As the metro grows, so does the amount of its poop. And that means a major wastewater plant along the Mississippi River in St. Paul needs to grow as well, to burn heavier volumes of solid waste.
It’s a $150 million proposal that adds up to about half the cost of the alternatives but is potentially politically messier: the Metropolitan Council intends to add a fourth solid-waste incinerator to its plant at 2400 Childs Road, about three miles south of downtown St. Paul.
The Metropolitan Wastewater Treatment Plant, which sits across the river from the St. Paul airport, handles 65 percent of the wastewater in the Twin Cities, or 180 million gallons a day. That’s a lot of dirty water — the equivalent of filling 1.8 million bathtubs daily, or U.S. Bank Stadium every three days.
Adding capacity will be no small effort. In fact, given that planning started in 2015, it will be a 12-year push, with construction of the incinerator projected to wrap up in 2024, and improvements to the existing incinerators rolling out by 2027.
The Met Council, the seven-county metro’s regional planning agency, will bring residents up to speed during an open house from 6:30 to 8 p.m. Wednesday at the Wellstone Center, 179 E. Robie St.
The plant treats wastewater for 66 communities, and it processes 850 wet tons of solids every day for 73 communities. Its three incinerators would be hard-pressed to keep up with population growth, anticipated to be 500,000 new residents in the service area by the year 2050.
In addition, the facility needs to absorb the work that would otherwise be done by each of the existing incinerators as they are brought offline for fine-tuning from 2024 to 2027.
The word “incinerator” tends to make neighbors nervous, but the Met Council is urging residents to think of them as the gentler, environmentally friendly variety — the kind that do their job so smoothly, many people don’t realize they’re there. In fact, the Met Council has been incinerating solid waste along the river for 80 years, and the three existing incinerators have been online since 2005.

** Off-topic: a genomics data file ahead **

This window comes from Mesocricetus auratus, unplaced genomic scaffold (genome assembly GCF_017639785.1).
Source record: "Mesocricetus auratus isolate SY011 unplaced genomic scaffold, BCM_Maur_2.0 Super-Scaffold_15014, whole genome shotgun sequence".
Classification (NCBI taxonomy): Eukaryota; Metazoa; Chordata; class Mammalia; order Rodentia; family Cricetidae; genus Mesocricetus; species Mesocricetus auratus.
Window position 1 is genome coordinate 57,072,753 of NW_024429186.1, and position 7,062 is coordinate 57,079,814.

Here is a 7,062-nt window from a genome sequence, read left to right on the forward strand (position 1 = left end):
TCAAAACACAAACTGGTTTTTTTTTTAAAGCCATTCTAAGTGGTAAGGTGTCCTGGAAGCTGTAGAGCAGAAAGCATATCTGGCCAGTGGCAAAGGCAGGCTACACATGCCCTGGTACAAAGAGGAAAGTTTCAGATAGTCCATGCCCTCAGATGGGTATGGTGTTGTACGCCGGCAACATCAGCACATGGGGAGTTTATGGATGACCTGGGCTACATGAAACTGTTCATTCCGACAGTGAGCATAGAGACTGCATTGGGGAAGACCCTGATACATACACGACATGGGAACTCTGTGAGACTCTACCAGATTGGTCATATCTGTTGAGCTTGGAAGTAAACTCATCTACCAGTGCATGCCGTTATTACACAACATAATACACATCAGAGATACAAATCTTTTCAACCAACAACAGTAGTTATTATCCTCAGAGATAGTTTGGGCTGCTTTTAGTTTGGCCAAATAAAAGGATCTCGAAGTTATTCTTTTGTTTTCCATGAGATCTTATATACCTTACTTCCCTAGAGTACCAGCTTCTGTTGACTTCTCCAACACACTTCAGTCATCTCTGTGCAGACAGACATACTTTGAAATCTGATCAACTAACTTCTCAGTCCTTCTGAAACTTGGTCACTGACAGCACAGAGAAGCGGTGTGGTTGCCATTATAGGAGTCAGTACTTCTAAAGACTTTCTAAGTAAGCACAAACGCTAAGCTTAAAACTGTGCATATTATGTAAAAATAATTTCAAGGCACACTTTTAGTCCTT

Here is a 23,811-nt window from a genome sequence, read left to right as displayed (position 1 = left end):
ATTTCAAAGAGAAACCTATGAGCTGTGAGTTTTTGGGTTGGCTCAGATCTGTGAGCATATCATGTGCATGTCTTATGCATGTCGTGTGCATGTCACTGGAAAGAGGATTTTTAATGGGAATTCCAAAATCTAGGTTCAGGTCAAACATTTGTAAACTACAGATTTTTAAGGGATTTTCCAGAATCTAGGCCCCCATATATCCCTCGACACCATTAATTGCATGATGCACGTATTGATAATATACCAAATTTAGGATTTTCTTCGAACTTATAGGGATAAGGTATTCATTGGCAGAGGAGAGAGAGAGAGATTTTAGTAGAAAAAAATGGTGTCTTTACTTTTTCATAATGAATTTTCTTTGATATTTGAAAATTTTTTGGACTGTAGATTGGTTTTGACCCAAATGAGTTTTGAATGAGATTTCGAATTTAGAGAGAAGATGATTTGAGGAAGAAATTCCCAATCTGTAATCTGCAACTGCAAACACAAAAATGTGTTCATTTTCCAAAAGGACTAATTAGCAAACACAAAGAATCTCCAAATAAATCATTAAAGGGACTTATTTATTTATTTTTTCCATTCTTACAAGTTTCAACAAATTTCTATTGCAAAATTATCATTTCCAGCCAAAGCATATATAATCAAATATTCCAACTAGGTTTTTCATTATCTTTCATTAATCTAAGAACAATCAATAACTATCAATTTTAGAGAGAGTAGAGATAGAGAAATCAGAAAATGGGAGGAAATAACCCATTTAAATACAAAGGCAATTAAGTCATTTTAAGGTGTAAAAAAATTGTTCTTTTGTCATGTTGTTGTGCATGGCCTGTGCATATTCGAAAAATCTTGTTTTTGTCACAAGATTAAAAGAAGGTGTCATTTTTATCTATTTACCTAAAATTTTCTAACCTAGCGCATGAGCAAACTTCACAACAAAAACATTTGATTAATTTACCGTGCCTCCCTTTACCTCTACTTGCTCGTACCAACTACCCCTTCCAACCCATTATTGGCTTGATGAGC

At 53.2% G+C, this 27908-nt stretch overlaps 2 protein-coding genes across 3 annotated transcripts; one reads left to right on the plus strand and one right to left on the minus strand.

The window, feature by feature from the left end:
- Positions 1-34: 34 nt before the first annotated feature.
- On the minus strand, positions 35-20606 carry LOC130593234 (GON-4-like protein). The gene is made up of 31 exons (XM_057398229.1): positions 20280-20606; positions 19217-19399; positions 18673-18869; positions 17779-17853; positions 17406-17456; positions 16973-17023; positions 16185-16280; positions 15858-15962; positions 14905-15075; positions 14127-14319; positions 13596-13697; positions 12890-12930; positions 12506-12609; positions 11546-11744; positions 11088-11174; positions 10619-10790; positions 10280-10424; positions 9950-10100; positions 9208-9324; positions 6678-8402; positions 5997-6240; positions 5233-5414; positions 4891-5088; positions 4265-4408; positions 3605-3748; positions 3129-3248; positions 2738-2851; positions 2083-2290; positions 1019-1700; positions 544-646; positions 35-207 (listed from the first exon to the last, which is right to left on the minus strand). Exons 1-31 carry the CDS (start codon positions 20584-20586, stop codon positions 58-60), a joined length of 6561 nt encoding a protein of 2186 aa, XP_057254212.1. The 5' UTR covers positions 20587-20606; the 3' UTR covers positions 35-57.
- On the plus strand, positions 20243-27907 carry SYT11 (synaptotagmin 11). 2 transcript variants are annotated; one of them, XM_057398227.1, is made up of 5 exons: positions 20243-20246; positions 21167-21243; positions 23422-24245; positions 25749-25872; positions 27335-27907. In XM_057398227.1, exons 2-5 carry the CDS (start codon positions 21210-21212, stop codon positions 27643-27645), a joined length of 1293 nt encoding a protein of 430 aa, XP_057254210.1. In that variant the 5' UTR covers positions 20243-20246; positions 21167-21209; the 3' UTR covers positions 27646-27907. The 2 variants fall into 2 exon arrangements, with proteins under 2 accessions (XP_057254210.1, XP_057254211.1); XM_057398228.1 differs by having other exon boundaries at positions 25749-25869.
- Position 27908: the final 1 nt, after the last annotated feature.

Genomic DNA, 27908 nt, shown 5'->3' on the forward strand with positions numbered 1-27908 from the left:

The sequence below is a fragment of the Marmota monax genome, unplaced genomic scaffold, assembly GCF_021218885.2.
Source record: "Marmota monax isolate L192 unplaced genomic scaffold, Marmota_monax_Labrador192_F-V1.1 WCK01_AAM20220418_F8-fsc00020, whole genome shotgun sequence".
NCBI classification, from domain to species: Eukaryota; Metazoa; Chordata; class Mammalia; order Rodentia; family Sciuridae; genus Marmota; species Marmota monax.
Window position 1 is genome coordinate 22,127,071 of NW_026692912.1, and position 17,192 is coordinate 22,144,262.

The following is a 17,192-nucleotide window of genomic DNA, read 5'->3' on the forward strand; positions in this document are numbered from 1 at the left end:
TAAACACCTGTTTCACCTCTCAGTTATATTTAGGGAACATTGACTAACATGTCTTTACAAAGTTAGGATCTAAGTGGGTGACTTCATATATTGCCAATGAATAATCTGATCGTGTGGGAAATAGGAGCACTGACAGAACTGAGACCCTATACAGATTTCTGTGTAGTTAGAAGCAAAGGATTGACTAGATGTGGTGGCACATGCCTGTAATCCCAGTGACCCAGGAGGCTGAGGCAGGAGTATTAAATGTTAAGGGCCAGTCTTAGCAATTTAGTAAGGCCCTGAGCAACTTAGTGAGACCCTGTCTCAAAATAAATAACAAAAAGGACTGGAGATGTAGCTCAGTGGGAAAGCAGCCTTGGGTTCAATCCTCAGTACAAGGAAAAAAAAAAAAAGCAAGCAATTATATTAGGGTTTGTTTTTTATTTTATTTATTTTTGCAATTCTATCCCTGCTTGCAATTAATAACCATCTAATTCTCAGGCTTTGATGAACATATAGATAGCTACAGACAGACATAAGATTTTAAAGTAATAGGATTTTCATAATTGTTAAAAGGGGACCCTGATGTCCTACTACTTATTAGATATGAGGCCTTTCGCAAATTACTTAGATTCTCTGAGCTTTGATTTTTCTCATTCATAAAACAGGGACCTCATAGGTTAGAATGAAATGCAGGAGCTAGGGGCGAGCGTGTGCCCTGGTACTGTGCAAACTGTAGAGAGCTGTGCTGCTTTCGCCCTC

Thanks to modern technology, the incinerators capture and reuse their own energy, which helps heat and power the plant, reduces costs and controls air pollution.
Met Council officials say the fourth incinerator will not generate additional odors or require land acquisition. It will meet air emissions standards and serve as a backup for the region’s seven other wastewater facilities, improving fail-safes in the system.
Officials say construction and maintenance will amount to half the cost of leading alternatives, such as adding equipment to create heat-dried fertilizer.
A public hearing before the Met Council is likely in late summer, with a final vote on the “Solids Management Facility Plan” in late September. To sign up for project updates, email email@example.com or call the project hotline at 651-691-9124.
The Met Council owns and operates 600 miles of regional sanitary sewers, which connect to 5,000 miles of sewers owned by local municipalities. Those sewers collect about 250 million gallons of wastewater a day from 109 metro-area communities for treatment.
The system is funded by user fees, not taxes.